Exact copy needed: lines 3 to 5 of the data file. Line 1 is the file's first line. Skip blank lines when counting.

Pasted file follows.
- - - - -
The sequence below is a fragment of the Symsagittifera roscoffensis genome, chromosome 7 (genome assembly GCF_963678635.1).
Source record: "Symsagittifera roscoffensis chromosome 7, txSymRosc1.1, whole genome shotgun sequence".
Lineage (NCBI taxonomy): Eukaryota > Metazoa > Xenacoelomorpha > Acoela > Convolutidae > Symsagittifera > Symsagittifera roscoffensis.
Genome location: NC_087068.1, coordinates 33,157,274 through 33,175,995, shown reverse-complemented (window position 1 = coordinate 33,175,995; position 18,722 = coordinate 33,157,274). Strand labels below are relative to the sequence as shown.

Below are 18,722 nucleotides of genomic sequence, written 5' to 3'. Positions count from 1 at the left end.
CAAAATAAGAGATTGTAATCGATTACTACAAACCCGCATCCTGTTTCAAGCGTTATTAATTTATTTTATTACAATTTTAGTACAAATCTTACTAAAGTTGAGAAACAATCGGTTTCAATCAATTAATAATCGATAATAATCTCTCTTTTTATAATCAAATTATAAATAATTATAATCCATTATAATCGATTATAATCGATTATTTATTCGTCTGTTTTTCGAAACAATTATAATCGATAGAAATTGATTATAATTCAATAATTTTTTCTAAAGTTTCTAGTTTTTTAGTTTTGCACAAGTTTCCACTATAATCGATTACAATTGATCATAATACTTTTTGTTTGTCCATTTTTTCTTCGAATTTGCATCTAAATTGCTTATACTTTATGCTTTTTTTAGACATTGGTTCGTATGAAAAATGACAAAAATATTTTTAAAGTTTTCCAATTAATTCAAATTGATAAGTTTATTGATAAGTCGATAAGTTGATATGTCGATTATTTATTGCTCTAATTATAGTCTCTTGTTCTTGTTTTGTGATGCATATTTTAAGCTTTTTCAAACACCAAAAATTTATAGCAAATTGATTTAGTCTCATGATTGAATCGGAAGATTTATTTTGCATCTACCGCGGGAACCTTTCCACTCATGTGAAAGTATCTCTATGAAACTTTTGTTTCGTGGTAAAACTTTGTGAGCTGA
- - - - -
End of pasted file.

Lineage (NCBI taxonomy): Eukaryota > Metazoa > Xenacoelomorpha > Acoela > Convolutidae > Symsagittifera > Symsagittifera roscoffensis.
Genome location: NC_087068.1, coordinates 33,157,274 through 33,175,995, shown reverse-complemented (window position 1 = coordinate 33,175,995; position 18,722 = coordinate 33,157,274). Strand labels below are relative to the sequence as shown.

Below are 18,722 nucleotides of genomic sequence, written 5' to 3'. Positions count from 1 at the left end.